I've given up trying to predict what the Horns can expect to get out of their passing game. Some games Young makes a few great throws and there's some semblance of a passing game, and some games he's just awful. If Young plays reasonably well today, the Horns should score 30+ points and win the game. If Young turns the ball over and can't make any throws downfield, this game has all the makings of a tight game and an upset.

In the end, this is still a home game for Texas, they are the better team, and all three of the Aggies' losses have come on the road. I wouldn't bet on Texas and give the 11 points they're favored by, but I expect Texas to win, 31-24.


Is NBA Thuggery Sustainable?

This blog is generally an all-Longhorn sports commentary, but from time to time, general interest sports stories will be discussed. We won’t cover every day events, but big stories that are of interest to all sports fans will find their way into the discussion from time to time.

If you are alive and have a television, you’ve no doubt seen the countless replays of the Pistons and Pacers fight last Friday night. I won’t go into any kind of recap or talk about the historic punishments doled out by Commissioner David Stern, but there are some big issues that are worth discussing.

The best analyses of the whole incident focus not so much on what actually transpired in that particular fight, but rather on the bigger challenge that the NBA is facing right now: that there is an increasing gap between NBA fans and its players.

As the Washington Post’s Michael Wilbon correctly notes, “League and club executives decided to marry the NBA to hip-hop, and clearly didn't know what they were getting into.”

This is a marriage of significant consequence to the league for several reasons. For starters, most of the ticket-holders to NBA games don’t identify with the hip-hop culture. NBA tickets are outrageously expensive, meaning only the well-to-do can attend the games. Last time I checked, hip-hop’s audience is not the well-to-do.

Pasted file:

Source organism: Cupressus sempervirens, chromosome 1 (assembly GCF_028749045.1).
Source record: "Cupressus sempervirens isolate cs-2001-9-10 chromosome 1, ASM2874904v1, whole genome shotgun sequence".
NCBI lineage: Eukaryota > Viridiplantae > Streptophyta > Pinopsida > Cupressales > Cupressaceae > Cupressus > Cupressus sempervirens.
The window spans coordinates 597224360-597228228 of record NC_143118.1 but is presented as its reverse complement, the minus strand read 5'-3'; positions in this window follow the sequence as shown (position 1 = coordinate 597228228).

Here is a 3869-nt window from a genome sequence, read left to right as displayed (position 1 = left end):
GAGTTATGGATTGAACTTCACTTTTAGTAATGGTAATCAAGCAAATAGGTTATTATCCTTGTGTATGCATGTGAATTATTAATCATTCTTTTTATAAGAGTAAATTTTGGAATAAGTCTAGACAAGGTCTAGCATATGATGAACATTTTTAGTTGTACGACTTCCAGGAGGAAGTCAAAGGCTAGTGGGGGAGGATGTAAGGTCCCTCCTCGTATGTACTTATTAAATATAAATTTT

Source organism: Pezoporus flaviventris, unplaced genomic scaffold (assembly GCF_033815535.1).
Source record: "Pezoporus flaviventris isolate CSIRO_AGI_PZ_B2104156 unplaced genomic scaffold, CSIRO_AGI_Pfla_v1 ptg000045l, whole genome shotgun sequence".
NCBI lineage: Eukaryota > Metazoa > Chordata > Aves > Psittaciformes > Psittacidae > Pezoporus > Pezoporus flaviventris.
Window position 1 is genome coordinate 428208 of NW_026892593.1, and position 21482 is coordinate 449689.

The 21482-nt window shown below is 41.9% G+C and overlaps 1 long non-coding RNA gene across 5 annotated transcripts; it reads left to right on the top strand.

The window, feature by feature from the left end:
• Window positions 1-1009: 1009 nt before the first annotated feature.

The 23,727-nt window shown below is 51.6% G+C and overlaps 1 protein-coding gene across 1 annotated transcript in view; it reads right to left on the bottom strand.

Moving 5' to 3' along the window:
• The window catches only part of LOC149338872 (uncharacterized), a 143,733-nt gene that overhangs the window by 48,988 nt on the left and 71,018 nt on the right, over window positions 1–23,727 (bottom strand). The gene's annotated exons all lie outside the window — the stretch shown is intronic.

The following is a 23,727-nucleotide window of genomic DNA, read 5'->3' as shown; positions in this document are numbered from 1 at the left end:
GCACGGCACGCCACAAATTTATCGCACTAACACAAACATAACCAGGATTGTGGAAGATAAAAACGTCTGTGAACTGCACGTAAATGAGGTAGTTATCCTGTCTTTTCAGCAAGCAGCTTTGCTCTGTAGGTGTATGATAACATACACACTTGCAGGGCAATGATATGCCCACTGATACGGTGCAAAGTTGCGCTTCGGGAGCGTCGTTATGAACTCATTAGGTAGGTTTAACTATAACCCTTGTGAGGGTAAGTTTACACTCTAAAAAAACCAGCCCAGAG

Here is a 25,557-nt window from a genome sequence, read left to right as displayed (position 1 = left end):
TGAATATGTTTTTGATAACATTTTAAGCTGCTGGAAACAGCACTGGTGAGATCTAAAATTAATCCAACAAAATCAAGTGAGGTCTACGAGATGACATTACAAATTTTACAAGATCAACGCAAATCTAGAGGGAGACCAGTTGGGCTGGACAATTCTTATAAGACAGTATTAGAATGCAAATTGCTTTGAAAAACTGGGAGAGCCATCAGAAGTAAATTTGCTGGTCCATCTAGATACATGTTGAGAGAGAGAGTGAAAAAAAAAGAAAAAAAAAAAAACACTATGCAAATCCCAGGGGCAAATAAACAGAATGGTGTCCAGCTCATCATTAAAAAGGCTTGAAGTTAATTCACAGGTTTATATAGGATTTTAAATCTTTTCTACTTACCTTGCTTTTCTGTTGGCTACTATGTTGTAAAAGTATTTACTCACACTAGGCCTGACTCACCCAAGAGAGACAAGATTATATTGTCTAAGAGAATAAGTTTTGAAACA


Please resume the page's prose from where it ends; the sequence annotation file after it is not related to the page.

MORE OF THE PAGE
But what about the marketing of the sport outside the arena? The hip-hop image of the league does sell well with the younger hip-hop generation of consumers, but many of those consumers can’t afford to go to the games. The music business does remarkably well selling the hip-hop image to younger consumers, but that’s because that generation of consumers will buy the CDs and go to the concerts. How many young fans are at NBA games without their parents or on their own dollar? Not nearly enough to fill the seats.

The NBA faces a serious dilemma. On the one hand, it’s profitable to sell the hip-hop image to the consumers outside the arenas who buy the jerseys and worship the stars that endorse products and permeate American cultural life. On the other hand, the increasing thuggery of the league is a real turn-off to most mainstream, older fans. I’m of the opinion that the league can’t afford to lose the latter crowd. Younger fans will still idolize the stars, even if they shed the bad boy images and just play ball.

But then again, maybe not. Tim Duncan, one of the three best players in the league, is among the least admired among younger fans. Nevertheless, the NBA has got to find a way to have marketable players with credibility among the younger crowds while not alienating its ticket-holding base. If not, the idolized entertainment stars will be putting on their show in empty arenas.


Wednesday, November 24


Is 'Fire Mack Brown' Talk Fair?

My friend and I had an interesting debate about whether Texas should seriously consider firing Mack Brown. It’s not difficult to find people who do want to fire him, but a lot of the talk you hear is just emotional ranting. But is it a legitimate question?